Pyridoxal Phosphate as a Tag to Identify Enzymes Within the “PLP-ome”
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The main objective of this research was to develop a protocol in which pyridoxal phosphate (PLP) would act as a tag to identify PLP-dependent enzymes from complex mixtures or cell lysates. Following the purification of a PLP-dependent enzyme (CysM), a method was developed to reduce the PLP-lysine Schiff base to form a chemically stable bond between the PLP and the protein. The reduced protein was enzymatically digested resulting in multiple peptide fragments with one or more containing PLP (bound to the active site lysine). These fragments were analyzed by monitoring the absorbance or fluorescence using High Performance Liquid Chromatography. Immobilized Metal Ion Affinity Chromatography (IMAC) was then used to enrich the PLP-peptide(s) from the peptide mixture. The PLP-bound peptide(s) was then analyzed using Liquid Chromatography-Mass Spectrometry (LC-MS). More specifically, sodium borohydride (NaBH4) was used to reduce the Lysine-PLP bond in CysM. This reaction was monitored by either UV-vis spectroscopy or mass spectrometry. Trypsin was used to enzymatically digest the reduced CysM before it was enriched with IMAC and analyzed with LC-MS. Since the objective of this project was to develop a method which could be applied to a cell lysate, IMAC was used as an enrichment method to separate the PLP-peptide(s) from other peptides within the mixture. The PLP-peptide(s) was then located in the peptide mixture by monitoring the absorbance at 325 nm. The LC-MS results of the full reaction before IMAC treatment versus the final column, when monitoring the mass spectrum, showed that the treatment using the IMAC column separated the PLP-peptides from all other peptides within the sample. Using IMAC to enrich specifically the PLP-peptides, followed by analysis with LC-MS, may be a useful method for studying PLP-dependent enzymes within the proteome or the "PLP-ome."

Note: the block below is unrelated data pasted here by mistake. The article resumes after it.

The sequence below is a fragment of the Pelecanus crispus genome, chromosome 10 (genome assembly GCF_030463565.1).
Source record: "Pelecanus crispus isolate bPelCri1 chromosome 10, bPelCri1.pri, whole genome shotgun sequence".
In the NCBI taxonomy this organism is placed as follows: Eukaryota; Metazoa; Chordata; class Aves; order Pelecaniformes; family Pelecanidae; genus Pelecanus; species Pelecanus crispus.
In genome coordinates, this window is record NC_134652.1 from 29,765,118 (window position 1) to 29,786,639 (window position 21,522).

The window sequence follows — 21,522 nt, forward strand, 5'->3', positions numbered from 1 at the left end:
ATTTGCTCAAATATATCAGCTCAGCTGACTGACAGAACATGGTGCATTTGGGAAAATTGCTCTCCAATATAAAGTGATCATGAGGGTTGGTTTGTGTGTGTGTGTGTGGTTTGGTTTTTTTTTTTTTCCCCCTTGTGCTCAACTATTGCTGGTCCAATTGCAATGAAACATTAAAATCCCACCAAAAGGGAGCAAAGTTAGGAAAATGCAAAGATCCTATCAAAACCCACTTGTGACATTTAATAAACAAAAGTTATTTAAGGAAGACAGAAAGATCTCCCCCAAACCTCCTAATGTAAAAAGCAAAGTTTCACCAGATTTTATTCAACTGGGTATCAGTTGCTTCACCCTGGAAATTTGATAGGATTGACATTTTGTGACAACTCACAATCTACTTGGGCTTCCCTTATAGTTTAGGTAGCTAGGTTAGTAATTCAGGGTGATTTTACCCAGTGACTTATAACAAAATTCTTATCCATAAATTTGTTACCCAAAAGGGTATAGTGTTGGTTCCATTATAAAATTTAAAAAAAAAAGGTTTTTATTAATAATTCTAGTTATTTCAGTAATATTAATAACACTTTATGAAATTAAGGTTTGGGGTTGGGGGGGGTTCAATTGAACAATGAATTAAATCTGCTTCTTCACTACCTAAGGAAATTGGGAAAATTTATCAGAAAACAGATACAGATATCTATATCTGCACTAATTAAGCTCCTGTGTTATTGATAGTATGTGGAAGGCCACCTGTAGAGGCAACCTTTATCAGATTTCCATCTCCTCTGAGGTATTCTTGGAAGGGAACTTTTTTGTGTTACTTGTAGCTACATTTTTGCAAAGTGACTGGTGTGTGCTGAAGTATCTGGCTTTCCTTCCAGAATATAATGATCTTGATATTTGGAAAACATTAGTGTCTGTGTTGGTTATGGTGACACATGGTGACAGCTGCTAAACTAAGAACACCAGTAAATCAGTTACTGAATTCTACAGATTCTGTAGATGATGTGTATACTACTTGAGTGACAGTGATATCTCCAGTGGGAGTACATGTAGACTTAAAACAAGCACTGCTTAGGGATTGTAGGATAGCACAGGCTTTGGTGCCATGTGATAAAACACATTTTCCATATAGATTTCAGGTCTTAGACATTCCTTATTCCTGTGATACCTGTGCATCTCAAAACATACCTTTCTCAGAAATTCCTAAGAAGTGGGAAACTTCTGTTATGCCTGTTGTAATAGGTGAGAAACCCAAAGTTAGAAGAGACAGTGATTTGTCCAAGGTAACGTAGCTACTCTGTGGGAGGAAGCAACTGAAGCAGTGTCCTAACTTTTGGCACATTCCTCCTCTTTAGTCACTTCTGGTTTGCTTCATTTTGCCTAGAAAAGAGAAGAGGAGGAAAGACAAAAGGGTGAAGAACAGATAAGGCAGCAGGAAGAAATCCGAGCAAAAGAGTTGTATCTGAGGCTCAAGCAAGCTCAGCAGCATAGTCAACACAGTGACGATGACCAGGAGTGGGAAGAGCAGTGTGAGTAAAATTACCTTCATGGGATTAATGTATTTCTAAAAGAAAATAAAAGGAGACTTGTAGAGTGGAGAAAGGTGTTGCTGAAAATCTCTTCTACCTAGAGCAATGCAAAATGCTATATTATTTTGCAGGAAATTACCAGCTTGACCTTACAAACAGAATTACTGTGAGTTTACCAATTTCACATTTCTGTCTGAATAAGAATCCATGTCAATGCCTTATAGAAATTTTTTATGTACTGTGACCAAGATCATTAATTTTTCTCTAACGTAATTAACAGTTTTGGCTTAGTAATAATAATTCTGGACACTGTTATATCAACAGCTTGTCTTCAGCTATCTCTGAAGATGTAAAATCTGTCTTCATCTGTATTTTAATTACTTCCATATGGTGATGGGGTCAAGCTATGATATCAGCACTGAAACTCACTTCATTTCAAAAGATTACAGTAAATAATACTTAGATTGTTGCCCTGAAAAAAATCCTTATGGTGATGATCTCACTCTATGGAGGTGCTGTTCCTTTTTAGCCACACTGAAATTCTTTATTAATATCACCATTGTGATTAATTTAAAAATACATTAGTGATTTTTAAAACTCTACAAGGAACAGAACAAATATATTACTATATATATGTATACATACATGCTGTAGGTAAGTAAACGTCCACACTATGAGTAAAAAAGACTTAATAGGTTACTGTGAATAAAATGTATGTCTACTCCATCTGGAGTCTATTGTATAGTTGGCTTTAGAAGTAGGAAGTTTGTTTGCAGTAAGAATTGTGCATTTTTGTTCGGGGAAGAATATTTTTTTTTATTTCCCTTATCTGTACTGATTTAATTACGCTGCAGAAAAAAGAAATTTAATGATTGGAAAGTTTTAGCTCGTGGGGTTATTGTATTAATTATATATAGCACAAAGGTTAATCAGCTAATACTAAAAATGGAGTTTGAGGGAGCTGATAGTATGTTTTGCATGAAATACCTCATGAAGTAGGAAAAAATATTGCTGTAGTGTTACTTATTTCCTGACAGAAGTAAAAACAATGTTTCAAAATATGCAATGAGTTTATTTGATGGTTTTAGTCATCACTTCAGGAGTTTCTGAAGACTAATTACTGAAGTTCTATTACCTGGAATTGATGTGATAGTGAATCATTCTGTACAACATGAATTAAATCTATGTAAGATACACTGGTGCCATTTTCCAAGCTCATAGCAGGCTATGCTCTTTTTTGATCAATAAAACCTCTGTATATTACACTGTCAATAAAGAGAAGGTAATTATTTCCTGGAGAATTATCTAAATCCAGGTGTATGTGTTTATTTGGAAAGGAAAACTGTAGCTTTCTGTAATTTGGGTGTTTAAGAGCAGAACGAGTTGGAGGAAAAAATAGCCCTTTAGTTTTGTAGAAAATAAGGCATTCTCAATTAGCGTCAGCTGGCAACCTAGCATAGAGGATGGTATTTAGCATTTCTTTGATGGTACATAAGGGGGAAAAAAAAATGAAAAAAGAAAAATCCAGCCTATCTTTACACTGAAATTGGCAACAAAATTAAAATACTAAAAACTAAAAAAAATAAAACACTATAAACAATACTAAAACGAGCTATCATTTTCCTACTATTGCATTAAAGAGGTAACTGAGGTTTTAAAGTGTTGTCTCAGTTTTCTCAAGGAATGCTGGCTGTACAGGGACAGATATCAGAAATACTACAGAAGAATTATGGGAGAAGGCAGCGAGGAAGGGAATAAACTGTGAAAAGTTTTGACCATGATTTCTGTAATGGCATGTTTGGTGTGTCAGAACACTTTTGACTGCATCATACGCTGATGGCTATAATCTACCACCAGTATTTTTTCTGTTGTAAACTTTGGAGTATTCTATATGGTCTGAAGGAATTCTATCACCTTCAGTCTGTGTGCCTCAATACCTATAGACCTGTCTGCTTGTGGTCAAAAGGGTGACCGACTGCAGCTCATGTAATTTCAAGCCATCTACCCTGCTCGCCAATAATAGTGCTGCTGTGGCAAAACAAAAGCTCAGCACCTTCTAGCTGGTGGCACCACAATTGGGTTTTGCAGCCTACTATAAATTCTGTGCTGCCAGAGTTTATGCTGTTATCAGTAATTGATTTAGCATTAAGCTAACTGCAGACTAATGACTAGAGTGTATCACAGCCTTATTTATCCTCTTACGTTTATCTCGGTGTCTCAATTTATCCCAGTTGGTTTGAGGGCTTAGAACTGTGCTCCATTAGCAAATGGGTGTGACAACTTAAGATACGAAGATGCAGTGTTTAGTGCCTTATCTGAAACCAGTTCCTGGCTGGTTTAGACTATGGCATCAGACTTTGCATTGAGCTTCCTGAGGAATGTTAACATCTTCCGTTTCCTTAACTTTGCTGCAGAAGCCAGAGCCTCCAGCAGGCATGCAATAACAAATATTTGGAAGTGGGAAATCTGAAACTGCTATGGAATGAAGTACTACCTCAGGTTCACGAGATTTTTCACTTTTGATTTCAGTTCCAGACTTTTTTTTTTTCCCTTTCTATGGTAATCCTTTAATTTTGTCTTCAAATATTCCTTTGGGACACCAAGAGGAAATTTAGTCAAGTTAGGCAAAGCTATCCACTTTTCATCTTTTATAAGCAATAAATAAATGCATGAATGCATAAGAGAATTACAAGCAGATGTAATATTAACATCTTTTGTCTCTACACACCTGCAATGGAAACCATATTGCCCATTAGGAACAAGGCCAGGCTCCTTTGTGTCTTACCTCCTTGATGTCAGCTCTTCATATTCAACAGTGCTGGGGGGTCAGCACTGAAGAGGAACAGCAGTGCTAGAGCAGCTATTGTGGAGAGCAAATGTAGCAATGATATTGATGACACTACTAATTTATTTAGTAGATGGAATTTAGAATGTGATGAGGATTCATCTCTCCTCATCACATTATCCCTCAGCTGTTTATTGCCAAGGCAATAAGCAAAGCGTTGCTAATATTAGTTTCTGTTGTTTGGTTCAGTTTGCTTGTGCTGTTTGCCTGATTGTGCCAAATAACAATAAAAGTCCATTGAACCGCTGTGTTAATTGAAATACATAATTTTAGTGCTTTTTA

Messer, Kayla J. (2011). Pyridoxal Phosphate as a Tag to Identify Enzymes Within the “PLP-ome”. Master's thesis, Texas A&M University. Available electronically from